Welcome Guest Search | Active Topics | Members | Log In | Register

New York City to ban "sugary drinks". Options · View
Guest
Posted: Friday, June 01, 2012 6:14:50 PM

Rank: Lurker

Joined: 12/1/2006
Posts: 472,793
1curiouscat wrote:
[quote=Dancing_Doll]

Yes, and we all saw what happened with McDonald's Healthy Choice menu /quote]

Funny you mention this. Here it not only sells well, but it grows in options. The newest addition, apple slices instead of fries for happy meals.

We have those here too. They’re also offering oatmeal for breakfasts as well as fruit and fruit juices.

Making gym memberships tax deductible won’t work either. Sure more people will join up but, they’ll do what they do now. There is probably less than half the people that attend these gyms that are there for a serious workout. I’ve been there time and time again and had/have to ask people to move off the machines. Not just one gym, several. They stand around with their arm draped on the machines talking. It’s become social hour when they go to the gym. Or the pick up hook up hour. So if it becomes tax deductible it’ll just be more people in there if they even bother to show up. If they have to have proof that they attend, they’ll get that and then just talk their way through their “workouts”.

Mazza also forgot to mention carbohydrates that turn to sugars. Try eliminating carbs and sugars from your diets. Potatoes, all pastas, breads, Then look at some vegetables that have carbs in them as well. Green beans, corn. The lists are endless and those carbs turning to sugars are just as hard to forego or eliminate as just plain sugars.
FantasyFiction
Posted: Friday, June 01, 2012 7:15:45 PM

Rank: Forum Guru

Joined: 8/1/2009
Posts: 282
Location: the Swamps of Jersey
"those who know what's best for us must rise and save us from ourselves." --Neil Peart, "Witch Hunt"

Success is doing what you love, and doing it so well that someone will pay you for it.
http://www.lushstories.com/fantasyfiction
Guest
Posted: Saturday, June 02, 2012 10:00:38 AM

Rank: Lurker

Joined: 12/1/2006
Posts: 472,793
Sensei
Posted: Saturday, June 02, 2012 11:46:17 AM

Rank: Forum Guru

Joined: 5/16/2012
Posts: 467
Location: United States
Mazza wrote:


Deep. Awesome. Stolen. :)

My novel, The Society, is available now in the Kindle Store: http://www.amazon.com/The-Society-ebook/dp/B00BPF9U2I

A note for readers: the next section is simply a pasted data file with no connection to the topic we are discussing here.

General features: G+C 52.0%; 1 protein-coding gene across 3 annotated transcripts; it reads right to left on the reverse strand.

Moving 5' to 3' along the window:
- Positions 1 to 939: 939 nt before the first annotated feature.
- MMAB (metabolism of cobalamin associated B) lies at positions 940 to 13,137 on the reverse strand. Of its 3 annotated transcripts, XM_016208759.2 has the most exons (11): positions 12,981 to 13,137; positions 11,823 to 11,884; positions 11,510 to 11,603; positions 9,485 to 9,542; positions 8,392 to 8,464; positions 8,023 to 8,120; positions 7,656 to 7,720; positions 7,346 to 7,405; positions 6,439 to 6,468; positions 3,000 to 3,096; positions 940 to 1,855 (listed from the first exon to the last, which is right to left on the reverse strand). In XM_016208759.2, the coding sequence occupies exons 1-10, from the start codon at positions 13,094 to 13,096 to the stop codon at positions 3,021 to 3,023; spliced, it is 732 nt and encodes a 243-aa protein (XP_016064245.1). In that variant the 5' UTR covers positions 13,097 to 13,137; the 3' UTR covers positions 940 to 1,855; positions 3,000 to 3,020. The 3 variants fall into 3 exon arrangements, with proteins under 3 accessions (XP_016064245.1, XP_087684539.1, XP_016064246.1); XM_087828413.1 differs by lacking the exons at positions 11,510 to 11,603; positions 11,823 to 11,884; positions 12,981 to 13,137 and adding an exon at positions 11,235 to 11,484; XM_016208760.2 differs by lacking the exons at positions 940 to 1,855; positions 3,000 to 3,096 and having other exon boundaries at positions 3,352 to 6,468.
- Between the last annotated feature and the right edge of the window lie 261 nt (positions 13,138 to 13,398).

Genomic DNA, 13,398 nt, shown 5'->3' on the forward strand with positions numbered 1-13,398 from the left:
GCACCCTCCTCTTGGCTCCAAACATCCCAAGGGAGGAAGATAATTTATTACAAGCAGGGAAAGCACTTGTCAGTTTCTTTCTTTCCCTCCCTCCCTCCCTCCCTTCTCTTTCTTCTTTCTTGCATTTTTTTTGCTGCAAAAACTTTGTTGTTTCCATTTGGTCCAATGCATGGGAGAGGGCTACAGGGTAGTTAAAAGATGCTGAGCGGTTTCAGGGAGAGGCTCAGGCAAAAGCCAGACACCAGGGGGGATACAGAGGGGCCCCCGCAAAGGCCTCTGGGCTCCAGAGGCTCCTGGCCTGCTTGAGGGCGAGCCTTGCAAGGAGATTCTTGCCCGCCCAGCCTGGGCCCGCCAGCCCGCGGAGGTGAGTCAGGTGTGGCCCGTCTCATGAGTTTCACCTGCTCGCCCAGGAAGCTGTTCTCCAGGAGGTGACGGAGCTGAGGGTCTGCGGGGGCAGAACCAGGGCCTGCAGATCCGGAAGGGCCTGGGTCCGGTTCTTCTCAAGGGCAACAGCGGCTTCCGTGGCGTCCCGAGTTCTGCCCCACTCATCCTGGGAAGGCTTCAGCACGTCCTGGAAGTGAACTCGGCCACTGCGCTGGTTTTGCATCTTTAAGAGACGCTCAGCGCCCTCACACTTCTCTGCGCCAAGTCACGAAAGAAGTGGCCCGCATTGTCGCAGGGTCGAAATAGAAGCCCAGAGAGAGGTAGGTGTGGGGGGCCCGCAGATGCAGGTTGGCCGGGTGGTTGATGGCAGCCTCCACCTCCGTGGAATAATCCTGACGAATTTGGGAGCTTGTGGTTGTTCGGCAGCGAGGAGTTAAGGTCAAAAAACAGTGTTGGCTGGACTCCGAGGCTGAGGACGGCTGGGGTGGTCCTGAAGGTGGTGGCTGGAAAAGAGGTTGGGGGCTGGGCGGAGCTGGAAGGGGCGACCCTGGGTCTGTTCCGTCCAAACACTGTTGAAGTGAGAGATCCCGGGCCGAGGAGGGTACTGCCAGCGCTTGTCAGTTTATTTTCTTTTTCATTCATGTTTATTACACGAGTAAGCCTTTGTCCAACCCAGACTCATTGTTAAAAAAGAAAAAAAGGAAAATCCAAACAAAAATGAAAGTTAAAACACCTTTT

Yuzar
Posted: Monday, June 04, 2012 1:57:29 AM

Rank: Forum Guru

Joined: 4/18/2012
Posts: 101
Location: Some obscure location, United States
Thing is, this ban won't work. Prohibition never works. History has proven this.

Black & White I : My First Story
Domina I : Domina I
lafayettemister
Posted: Tuesday, June 05, 2012 7:54:29 AM

Rank: Forum Guru

Joined: 10/4/2010
Posts: 6,342
Location: Alabama, United States






When the debate is lost, slander becomes the tool of the loser. Socrates
1curiouscat
Posted: Tuesday, June 05, 2012 8:15:05 AM

Rank: Forum Guru

Joined: 4/25/2011
Posts: 1,144
Location: São Paulo , Brazil
Magical_felix
Posted: Tuesday, June 05, 2012 9:51:55 AM

Rank: Forum Guru

Joined: 4/3/2010
Posts: 4,548
Location: California
Yuzar wrote:
Thing is, this ban won't work. Prohibition never works. History has proven this.


You're right about that for sure... Criminals love prohibition. And obviously it doesn't work. I mean it's easier for teens to get pot than alcohol and pots illegal. It was for me as a teen most of the time anyway.

The difference though I think is that I don't think they are going to create a task force of untouchables to take down the "Al Capone" of large sized soda runners. I doubt any kind of enforcement will be done. I think it's more of the type of law that is there to better society, not create criminals. Kinda like that law that prohibits swearing in public. It's probably best not to cuss but that's not really enforced. Who knows what the climate was in America when that law was introduced? I do know that the climate now is fat. I just don't see how encouraging people to drink less harmful stuff is bad.

Its the outright banning of things I would take issue with. I know in some states you can't buy alcohol after a certain time or certain days. In California you can buy it whenever. If they did that in California I wouldnt feel my rights were being restricted or my freedom taken away. I would think.. Well yeah, the only people buying alcohol at 3 am are already drunk and driving around. If they aren't... Well wait until morning. What's the big deal? Now if they banned it, that's different.